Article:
• Assign back-to-the-office ambassadors who can answer questions, conduct tours and provide instructions for using the newly re-configured office space.
  • Designate leaders to monitor the wellbeing of staff and any changes in office culture (such as a human-resources lead, office manager, student or associate director or managing partner).
  • Be clear about your expectations. Let your staff know that some of these measures are temporary and to be prepared for adjustments. Empower staff to take responsibility for those tasks within their control.
  • Create a COVID-19 taskforce with some key personnel that can keep researching and updating your firm or organization’s protocols.
  • Encourage your people to continue to prioritise their mental health. Highlight any Employee Assistance Program in place to address COVID-19 related issues and take advantage of the CBA Wellness programs and resources available.

Health policies and protocols

It is important for your existing health policies and protocols to be updated so that they align with any transitional or long-term arrangements supporting your return to the office. You may wish to consider the following questions:

  • How will you adjust policies to address:
    • requests for staff to monitor symptoms or check temperatures prior to attending the office?
    • employees with children at home because there is no school or daycare available?
    • conscientious objectors who don't feel comfortable coming to the office?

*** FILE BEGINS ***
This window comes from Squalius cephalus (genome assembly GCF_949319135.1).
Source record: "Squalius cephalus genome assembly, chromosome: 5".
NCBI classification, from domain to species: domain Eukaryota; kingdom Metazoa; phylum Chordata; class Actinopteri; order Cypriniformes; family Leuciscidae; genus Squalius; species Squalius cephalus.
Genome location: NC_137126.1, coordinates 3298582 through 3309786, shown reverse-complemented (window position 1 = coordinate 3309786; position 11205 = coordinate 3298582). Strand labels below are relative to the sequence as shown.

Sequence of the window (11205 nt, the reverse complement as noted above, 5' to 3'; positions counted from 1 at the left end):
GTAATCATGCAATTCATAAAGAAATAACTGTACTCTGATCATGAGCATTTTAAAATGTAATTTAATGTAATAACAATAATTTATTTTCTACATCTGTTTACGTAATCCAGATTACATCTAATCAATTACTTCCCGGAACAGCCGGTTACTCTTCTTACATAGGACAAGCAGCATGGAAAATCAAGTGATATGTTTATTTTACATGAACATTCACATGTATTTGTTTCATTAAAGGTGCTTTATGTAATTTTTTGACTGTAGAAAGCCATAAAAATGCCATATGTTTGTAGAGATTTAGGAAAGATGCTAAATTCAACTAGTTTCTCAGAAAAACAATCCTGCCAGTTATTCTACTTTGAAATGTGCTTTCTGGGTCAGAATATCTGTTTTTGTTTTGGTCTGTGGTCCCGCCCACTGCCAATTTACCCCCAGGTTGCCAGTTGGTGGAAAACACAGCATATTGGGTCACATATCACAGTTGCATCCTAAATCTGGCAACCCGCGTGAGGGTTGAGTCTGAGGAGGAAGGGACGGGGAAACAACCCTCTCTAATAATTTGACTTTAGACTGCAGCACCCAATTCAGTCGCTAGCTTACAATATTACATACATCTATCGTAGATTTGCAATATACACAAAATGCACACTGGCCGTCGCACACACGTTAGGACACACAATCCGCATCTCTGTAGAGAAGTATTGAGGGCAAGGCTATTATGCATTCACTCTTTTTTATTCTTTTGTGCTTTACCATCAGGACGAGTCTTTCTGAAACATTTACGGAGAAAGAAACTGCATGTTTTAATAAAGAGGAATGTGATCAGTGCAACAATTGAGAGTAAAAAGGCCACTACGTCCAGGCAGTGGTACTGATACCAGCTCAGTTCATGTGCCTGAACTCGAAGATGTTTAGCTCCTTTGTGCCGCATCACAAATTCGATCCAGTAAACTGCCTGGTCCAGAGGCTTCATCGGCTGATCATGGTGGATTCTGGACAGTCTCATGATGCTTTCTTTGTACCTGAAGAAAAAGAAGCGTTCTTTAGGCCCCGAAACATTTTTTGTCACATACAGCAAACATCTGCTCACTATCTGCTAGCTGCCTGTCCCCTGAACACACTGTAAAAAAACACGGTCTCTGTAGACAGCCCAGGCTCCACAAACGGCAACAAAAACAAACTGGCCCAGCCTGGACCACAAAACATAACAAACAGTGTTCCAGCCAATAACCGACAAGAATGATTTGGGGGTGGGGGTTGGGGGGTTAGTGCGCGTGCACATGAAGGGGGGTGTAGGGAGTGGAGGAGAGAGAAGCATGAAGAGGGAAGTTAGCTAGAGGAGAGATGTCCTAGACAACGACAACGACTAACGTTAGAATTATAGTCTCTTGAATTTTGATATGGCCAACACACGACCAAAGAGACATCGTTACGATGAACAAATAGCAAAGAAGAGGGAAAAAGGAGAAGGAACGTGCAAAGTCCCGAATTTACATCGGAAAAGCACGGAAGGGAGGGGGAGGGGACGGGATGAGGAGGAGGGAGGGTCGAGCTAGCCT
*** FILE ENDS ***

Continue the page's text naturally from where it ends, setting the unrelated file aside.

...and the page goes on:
• employees with family members/close friends that are symptomatic or diagnosed?
    • employees who are caregivers or have family members who are immunocompromised?
    • employees who are showing signs of infection, but which could be a common cold or allergies?
  • Do you have contractors who are not covered by your policies? What happens if they start showing symptoms, have close family members who have tested positive, are immunocompromised, etc.?
  • What happens if your leadership team is affected by the virus? Consider keeping key partners isolated from one other to reduce the risk of having them affected by the virus at the same time.
  • What is your protocol if one of your people tests positive? Communicate the procedure so they are ready to comply immediately.
  • Do you have the ability to contact trace third parties that have been in contact with one of your people who tests positive?
  • Do you have an area where your people/clients can be isolated and exited if they show symptoms at the office?

Other policies

As you make your return to the office plan, don’t forget to update your supporting policies:

  • Working from Home
  • Care days/sick leave
  • Vacations from Work (any changes to “carry-over” policies or approval procedures?)
  • Travel for Work

Consider adding a note to your employee communications, such as "All policy changes and adaptations are made with consideration for employees' well-being, to the best of our knowledge, as of the date of implementation."

Be upfront and communicate delays or changes in normal processes:

  • Recruiting/hiring
  • Performance management
  • Awards & recognition